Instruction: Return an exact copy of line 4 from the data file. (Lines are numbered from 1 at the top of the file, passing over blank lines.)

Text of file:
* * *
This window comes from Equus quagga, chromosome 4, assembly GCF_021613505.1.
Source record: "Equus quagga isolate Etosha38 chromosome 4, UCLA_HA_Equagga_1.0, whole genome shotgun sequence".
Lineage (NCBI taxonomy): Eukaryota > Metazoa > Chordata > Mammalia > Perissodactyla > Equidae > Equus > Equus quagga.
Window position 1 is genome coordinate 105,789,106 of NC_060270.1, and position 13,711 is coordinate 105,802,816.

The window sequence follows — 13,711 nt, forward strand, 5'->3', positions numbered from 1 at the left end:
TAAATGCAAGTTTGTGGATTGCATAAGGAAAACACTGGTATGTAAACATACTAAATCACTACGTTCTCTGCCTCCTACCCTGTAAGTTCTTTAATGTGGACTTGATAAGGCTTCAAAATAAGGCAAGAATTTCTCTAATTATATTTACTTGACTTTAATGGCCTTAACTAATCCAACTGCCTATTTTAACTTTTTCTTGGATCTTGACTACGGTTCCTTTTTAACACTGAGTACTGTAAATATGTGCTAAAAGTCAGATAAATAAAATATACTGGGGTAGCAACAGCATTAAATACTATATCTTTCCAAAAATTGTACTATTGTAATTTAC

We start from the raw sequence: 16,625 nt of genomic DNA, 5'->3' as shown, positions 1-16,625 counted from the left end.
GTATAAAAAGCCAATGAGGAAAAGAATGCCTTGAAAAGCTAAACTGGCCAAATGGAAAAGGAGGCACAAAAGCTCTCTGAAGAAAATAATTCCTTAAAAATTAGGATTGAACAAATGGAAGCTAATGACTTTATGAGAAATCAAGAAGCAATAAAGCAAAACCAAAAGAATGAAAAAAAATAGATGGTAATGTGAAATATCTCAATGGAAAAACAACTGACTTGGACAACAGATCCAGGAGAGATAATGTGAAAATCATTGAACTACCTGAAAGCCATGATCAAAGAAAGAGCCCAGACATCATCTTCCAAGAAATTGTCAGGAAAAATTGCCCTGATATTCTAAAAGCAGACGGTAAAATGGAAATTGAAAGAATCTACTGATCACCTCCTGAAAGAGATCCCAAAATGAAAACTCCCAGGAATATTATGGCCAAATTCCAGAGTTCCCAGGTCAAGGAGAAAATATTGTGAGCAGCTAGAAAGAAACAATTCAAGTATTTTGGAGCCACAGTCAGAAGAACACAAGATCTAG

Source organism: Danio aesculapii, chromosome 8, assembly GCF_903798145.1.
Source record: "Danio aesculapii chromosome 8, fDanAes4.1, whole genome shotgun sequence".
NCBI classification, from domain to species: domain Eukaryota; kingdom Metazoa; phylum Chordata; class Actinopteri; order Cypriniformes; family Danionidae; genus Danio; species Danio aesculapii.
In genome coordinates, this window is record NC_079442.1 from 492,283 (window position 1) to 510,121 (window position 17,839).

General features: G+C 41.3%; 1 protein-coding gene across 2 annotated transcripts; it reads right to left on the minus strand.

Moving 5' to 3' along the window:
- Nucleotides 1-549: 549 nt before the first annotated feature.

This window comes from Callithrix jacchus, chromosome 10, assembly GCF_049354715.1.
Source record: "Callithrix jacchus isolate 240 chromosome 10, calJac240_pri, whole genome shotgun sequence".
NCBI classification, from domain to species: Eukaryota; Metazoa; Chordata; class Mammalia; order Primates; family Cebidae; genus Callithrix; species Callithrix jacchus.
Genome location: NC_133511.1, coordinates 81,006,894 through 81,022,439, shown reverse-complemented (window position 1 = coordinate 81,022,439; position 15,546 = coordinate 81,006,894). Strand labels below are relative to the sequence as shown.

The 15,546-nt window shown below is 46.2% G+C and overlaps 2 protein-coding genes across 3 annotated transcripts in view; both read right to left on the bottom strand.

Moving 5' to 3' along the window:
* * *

Window position 1 is genome coordinate 105,789,106 of NC_060270.1, and position 13,711 is coordinate 105,802,816.